As expected, Cox Communications Inc. announced last week
that it won the auction for the 319,000-subscriber Las Vegas cable system, agreeing to pay
$1.325 billion in cash and stock and establishing a new benchmark for recent big sales.
Now the question is: Does it make a difference to cable
The widely anticipated deal is hard to evaluate on a
per-subscriber basis because Prime South Diversified Inc.'s assets also include a
hospitality unit that provides video to 77,000 hotel rooms in the city, 35 percent of a
competitive local-exchange carrier and a one-third share of a local news channel.
Using another benchmark, though, the deal works out to
about 13.2 times cash flow at the cable system and hospitality network level and 13.8
times annualized cash flow for all the assets, according to information Cox gave analysts.
That compares with about 10 times running-rate cash flow for most system sales and an
estimated 11 times multiple in the recent Marcus Cable Co. L.P. deal.
Las Vegas merits a high valuation because of its population
density and high growth characteristics: It's already a top-10 cable system and the
local population has been swelling by 7 percent annually throughout the decade. Last year,
the city drew 32 million visitors.
As one participant in the deal said, it wasn't as if
Cox bid a lot more than its rivals. Tele-Communications Inc., Charter Communications Inc.
and Comcast Corp. all bid on the system, with Cox and TCI ending up as finalists,
according to sources.
The Greenspun family, who own about 64 percent of Prime
Cable Las Vegas and the Hospitality Network, will retain about a 20 percent stake. Prime
Cable of Austin, Texas, and its institutional investors will sell their 21 percent stake
to Cox. The remaining interest consists of a warrant to buy 15 percent of the operation,
held by BellSouth Corp. Cox will buy out BellSouth as part of the deal, sources in the
Cox's partners in the CLEC operation are NextLink Inc.
(35 percent), the Greenspuns (10 percent) and Prime Cable (10 percent).
The Greenspuns liked Cox as a brand-name partner with the
credibility to help sell new services like cable modems to hotels, the participant said.
Brian Greenspun, vice president of Community Cable TV (the
local operator) and editor of the Las Vegas Sun newspaper, said his family liked
that Cox, although a publicly held company, has its roots as a family-owned business.
He said he also liked Cox's track record of
introducing new services, such as @Home Network and telephony, in its rebuilt systems.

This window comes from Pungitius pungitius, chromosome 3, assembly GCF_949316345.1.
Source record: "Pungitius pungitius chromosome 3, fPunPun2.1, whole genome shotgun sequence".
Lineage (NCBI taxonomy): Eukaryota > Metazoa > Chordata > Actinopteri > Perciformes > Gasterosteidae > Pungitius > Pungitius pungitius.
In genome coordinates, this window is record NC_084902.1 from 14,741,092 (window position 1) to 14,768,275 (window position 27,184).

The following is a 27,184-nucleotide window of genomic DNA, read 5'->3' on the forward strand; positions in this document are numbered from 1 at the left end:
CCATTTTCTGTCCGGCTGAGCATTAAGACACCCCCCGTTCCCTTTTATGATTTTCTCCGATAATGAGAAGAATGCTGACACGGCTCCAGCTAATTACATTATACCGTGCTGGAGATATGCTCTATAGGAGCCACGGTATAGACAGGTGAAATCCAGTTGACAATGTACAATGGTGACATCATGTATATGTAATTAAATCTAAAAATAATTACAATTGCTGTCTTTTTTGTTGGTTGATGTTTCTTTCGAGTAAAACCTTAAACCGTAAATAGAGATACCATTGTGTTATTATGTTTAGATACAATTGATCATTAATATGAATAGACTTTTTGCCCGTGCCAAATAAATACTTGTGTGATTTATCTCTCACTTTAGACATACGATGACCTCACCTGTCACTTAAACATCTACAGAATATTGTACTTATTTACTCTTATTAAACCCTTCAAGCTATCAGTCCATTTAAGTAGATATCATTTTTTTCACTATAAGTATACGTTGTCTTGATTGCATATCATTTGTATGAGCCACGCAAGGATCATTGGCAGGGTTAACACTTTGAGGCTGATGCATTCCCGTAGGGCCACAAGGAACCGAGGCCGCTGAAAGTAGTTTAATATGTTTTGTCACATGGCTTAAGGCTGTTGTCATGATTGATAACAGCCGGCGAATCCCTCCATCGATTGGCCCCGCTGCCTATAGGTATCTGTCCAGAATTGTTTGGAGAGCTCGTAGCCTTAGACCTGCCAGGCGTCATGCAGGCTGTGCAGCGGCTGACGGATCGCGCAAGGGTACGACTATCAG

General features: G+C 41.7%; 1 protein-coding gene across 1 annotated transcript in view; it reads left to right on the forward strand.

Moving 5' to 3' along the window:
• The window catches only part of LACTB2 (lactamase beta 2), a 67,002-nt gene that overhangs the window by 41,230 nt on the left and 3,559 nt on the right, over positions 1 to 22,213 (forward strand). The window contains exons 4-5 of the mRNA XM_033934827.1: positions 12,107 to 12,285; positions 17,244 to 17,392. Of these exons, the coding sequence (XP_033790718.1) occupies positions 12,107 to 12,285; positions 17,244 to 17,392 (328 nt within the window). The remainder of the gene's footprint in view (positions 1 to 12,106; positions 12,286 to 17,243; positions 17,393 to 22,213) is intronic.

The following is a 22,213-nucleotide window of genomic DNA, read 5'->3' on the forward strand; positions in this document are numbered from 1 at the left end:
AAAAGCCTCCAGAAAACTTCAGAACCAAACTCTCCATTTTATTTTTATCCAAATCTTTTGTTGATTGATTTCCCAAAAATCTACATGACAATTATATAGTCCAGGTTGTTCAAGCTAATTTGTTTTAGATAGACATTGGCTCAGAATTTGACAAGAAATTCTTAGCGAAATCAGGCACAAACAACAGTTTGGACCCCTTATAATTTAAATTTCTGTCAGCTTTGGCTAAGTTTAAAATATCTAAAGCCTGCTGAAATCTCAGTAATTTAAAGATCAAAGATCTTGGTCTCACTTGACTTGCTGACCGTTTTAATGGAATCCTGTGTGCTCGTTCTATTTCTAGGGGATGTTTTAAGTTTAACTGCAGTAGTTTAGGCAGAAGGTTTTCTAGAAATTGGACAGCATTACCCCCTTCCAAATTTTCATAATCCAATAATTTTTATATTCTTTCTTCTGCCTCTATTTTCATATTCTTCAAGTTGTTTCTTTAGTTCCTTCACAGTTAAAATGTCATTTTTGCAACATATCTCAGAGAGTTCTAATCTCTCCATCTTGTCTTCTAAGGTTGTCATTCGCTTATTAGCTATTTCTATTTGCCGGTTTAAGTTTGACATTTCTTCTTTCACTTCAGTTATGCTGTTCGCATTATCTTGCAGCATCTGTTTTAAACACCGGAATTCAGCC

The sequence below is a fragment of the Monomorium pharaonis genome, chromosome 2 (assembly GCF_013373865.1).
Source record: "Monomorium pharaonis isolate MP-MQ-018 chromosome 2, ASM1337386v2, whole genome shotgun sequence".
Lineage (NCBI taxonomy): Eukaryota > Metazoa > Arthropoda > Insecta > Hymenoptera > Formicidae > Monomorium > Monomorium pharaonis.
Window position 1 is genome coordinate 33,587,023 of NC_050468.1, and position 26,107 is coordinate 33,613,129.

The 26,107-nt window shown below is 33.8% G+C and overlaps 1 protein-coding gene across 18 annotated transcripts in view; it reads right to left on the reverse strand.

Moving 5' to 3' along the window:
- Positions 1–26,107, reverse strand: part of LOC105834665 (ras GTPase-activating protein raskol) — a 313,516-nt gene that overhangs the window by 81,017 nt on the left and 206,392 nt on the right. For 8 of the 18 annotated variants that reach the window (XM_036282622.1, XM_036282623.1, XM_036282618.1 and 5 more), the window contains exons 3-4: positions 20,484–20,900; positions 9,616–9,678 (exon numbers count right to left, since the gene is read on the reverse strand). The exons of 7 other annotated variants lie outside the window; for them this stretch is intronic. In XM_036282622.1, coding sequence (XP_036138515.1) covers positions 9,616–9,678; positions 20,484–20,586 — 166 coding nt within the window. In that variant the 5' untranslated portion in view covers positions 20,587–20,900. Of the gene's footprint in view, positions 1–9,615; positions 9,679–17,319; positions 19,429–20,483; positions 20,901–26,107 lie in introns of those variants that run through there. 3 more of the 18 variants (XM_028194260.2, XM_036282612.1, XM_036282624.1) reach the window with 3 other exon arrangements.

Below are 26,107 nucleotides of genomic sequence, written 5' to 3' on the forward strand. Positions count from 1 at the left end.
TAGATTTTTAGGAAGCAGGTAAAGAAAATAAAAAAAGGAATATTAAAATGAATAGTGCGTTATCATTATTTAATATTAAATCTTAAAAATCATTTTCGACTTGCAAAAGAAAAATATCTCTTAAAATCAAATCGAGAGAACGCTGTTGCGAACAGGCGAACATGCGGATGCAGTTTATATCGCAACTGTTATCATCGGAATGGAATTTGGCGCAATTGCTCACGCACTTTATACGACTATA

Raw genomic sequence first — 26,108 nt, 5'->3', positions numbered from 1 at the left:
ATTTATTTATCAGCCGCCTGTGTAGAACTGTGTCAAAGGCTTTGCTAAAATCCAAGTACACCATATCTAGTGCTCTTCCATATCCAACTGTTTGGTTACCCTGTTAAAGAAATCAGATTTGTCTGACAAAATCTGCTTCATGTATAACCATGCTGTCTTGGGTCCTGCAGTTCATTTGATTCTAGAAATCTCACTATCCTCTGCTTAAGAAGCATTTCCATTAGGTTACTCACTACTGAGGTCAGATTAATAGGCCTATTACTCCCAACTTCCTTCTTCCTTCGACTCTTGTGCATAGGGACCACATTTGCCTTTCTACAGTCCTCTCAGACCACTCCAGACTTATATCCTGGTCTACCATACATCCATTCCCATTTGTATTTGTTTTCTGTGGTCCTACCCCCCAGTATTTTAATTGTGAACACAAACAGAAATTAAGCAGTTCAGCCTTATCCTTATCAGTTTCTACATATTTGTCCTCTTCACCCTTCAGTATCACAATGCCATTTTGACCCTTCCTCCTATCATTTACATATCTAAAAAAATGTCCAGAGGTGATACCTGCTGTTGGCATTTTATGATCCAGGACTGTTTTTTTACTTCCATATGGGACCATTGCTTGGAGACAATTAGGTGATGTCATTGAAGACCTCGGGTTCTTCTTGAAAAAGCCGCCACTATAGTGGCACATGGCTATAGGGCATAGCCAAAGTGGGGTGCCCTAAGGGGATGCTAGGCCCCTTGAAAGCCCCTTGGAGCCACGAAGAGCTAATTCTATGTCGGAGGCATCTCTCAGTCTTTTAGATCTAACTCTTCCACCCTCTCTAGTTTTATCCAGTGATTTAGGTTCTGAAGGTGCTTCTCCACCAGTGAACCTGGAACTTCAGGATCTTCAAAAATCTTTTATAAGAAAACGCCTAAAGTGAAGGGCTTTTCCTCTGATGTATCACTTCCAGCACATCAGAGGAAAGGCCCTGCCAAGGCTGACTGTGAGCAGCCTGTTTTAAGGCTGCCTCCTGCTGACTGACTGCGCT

"What we needed was a partner who was committed to
growing this system and taking it to the next level," he said. "Cox is not only
committed to doing that -- they're already doing it."
Cox CEO James Robbins, in a statement, described Las Vegas
as "the most sought after cable property in the country," and said Cox was
"uniquely positioned to capitalize on [the Greenspuns' and Prime Cable's]
combined successes to take these businesses to the next level." By the end of the
year, a rebuild to 750 megahertz should be about two-thirds complete, Cox said.
Last October, Prime, backed by the Carlyle Group, agreed to
buy SBC Communications Inc.'s Washington, D.C.-area cable systems in a deal that
should close this summer. Prime senior vice president Jerry Lindauer said the company has
a few other deals in the works, which he would not disclose, adding that Prime was
"still in the acquisition mode."
For Cox, the deal helps create a Southwest
"mega-cluster," adding to operations in Phoenix (584,000 subscribers); and San
Diego (484,000), Orange County (249,000) and Santa Barbara/Bakersfield, Calif. (92,000).
Cox also is negotiating to buy TCI's Tucson, Ariz., system, with about 100,000
Cox will add about 500,000 passed homes to its existing 2.2
million homes in the fast-growing Southwest.
While the announcement didn't have a perceptible
effect on cable stocks overall, Cox's share price, already trading at a market
premium on a multiple basis, rose 50 cents per share the day the deal was announced and
another $2.88 (6 percent) the following day before giving back 13 cents on Thursday.
"I think it's hugely bullish," one Wall
Street analyst said, adding that the price affirms the Marcus valuation but that events
like those have less impact now that the stocks have entered "rarefied
Cox agreed to pay $291 million in cash, $245 million in
common stock (about 5.5 million shares) and $134 million in preferred shares, along with
assuming $655 million in debt. The preferred shares -- with a conversion price of $44.313
per share -- account for the Greenspuns' continuing interest, according to Cox
Daniels & Associates represented the sellers, while
Salomon Smith Barney advised Cox.